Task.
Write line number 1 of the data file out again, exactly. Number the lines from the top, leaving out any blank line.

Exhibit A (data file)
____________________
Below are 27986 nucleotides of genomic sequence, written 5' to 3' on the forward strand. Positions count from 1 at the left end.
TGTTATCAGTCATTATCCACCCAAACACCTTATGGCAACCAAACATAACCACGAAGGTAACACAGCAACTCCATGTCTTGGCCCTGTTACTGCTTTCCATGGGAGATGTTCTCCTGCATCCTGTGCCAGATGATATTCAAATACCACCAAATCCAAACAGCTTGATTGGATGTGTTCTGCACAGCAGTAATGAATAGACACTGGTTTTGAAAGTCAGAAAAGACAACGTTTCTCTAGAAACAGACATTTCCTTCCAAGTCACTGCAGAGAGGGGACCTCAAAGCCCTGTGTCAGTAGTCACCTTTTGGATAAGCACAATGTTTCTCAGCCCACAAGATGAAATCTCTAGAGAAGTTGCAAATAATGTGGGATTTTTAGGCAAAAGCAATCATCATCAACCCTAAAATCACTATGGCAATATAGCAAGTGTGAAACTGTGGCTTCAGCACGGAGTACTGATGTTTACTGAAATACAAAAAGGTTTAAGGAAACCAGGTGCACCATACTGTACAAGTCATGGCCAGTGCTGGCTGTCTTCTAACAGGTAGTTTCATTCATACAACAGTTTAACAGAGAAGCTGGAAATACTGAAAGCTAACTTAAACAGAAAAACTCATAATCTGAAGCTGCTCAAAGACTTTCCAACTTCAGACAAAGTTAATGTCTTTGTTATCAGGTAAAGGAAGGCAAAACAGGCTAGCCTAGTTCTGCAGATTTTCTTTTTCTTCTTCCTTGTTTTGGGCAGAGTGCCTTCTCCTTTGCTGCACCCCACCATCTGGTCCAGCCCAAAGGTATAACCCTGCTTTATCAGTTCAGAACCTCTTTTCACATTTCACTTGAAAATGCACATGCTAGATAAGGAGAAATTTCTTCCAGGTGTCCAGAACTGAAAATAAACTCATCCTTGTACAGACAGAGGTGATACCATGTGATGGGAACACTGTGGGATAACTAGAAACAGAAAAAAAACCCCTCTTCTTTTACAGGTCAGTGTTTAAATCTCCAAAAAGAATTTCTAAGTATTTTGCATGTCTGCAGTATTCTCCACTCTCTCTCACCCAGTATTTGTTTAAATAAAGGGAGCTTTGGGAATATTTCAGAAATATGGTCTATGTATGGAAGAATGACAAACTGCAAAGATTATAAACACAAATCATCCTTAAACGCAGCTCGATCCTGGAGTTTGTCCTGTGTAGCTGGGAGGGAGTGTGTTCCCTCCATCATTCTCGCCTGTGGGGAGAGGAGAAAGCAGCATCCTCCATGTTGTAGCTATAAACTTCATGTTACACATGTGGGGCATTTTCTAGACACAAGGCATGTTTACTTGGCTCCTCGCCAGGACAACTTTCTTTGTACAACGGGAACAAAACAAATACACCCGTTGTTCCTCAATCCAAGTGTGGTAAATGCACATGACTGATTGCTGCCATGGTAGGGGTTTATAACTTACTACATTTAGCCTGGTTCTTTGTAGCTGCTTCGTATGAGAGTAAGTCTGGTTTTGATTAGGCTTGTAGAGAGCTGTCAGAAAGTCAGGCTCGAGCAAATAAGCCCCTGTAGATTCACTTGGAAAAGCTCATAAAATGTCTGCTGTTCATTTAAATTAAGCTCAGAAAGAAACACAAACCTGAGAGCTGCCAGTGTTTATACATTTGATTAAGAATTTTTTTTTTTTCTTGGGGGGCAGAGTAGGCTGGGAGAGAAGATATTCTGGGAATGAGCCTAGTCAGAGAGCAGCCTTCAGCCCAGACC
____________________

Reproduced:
Below are 27986 nucleotides of genomic sequence, written 5' to 3' on the forward strand. Positions count from 1 at the left end.